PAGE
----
This appointment was also criticized by several stakeholders. Even though Dr. Harvey Schipper stepped down from his position and was replaced by Marie Deschamps, the issue of medical assistance in dying, and especially advance requests, is still current.

The former health minister, the hon. member for Markham—Stouffville, promised to strike committees to study the issue of incapacity and advance requests, cases where medical assistance in dying was denied and not administered in the past year, and the issue of mature minors, to determine if a minor suffering from an incurable or painful illness can request medical assistance in dying. However, once again, there has been no decisive action from the Liberal government.

Once again, Quebec is ahead of the federal government on this issue. In 2013, it tabled a working group report on incapacity and struck a committee to handle advance requests and broaden eligibility for medical assistance in dying. However, Quebec's efforts are hampered by its compliance with federal legislation, even though it is essential that provinces and territories work in close collaboration with the federal government to avoid an over-hasty approach, as is the case in this situation.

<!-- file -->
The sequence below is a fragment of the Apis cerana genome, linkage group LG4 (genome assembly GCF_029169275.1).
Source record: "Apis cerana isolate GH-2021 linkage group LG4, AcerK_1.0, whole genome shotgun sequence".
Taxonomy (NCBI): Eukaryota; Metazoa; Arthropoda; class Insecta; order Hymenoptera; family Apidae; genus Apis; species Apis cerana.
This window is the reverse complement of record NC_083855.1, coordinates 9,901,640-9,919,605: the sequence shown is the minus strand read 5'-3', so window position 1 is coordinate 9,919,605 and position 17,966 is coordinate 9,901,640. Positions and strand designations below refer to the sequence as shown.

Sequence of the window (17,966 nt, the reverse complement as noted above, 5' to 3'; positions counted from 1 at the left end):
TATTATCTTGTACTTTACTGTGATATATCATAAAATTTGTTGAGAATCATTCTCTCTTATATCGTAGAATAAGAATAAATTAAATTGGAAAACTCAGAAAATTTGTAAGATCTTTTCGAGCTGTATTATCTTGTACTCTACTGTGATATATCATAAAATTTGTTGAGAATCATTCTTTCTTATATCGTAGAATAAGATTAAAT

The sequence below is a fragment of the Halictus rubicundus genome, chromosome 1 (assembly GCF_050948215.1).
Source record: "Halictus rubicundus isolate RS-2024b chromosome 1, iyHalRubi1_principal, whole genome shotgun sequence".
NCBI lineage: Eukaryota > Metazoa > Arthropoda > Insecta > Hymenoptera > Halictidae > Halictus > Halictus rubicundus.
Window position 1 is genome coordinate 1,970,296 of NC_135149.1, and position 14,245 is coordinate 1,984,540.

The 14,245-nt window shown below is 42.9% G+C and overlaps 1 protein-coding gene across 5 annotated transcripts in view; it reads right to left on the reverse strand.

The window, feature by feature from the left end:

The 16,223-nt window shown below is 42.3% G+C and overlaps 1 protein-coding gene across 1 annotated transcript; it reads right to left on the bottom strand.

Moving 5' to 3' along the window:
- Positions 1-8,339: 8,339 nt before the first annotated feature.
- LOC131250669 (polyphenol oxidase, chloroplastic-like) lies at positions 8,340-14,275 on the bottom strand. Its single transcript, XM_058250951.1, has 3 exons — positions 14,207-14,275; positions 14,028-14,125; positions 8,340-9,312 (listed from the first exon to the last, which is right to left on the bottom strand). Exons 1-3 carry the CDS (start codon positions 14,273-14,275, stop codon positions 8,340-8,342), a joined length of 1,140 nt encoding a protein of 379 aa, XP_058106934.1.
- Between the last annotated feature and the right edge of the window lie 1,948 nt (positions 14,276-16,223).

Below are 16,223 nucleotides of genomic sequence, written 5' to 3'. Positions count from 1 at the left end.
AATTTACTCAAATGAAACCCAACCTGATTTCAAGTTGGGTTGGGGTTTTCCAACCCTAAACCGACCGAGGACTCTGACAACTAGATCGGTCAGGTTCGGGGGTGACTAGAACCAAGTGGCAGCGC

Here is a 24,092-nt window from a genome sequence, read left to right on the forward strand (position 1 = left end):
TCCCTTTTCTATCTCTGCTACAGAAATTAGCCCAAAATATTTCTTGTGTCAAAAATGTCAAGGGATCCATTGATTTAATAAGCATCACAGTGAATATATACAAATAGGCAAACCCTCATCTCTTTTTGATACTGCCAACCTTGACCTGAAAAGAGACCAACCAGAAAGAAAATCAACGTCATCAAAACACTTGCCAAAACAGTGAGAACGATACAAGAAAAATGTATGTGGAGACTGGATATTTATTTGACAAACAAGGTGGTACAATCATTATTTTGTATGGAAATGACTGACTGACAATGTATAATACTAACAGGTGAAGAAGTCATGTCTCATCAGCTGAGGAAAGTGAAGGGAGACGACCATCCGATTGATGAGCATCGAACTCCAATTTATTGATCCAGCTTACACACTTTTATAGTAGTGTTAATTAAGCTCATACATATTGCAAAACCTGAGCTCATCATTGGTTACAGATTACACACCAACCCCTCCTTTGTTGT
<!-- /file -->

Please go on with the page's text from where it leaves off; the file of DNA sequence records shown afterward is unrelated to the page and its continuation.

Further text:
I sat on the Special Joint Committee on Physician-Assisted Dying, and many of our recommendations were not taken into consideration when the federal law was drafted.

I am also concerned about people who are ill and suffering but are no longer able to request medical assistance in dying because they have a mental illness or dementia, such as Alzheimer's-related dementia. A decision needs to be made on the issue of advance consent and whether a person with dementia or mental illness can make an advance request while they are still in full possession of their mental faculties, before the disease progresses.

That is a critical issue that the government must address, particularly following the compassionate killing of Jocelyne Lizotte by her husband. It is also vitally important that citizens have faith in the system and feel as though they have the guidance they need to avoid any possible abuse.

According to Bill C-14, there are many criteria that a person must meet in order to be eligible for medical assistance in dying. For example, they must be at the end of their life, have a serious and incurable illness, be in an advanced state of decline, be enduring physical or psychological suffering, and so on. The most shocking is the criteria of reasonably foreseeable death. The government must clarify that provision, which does not make any sense.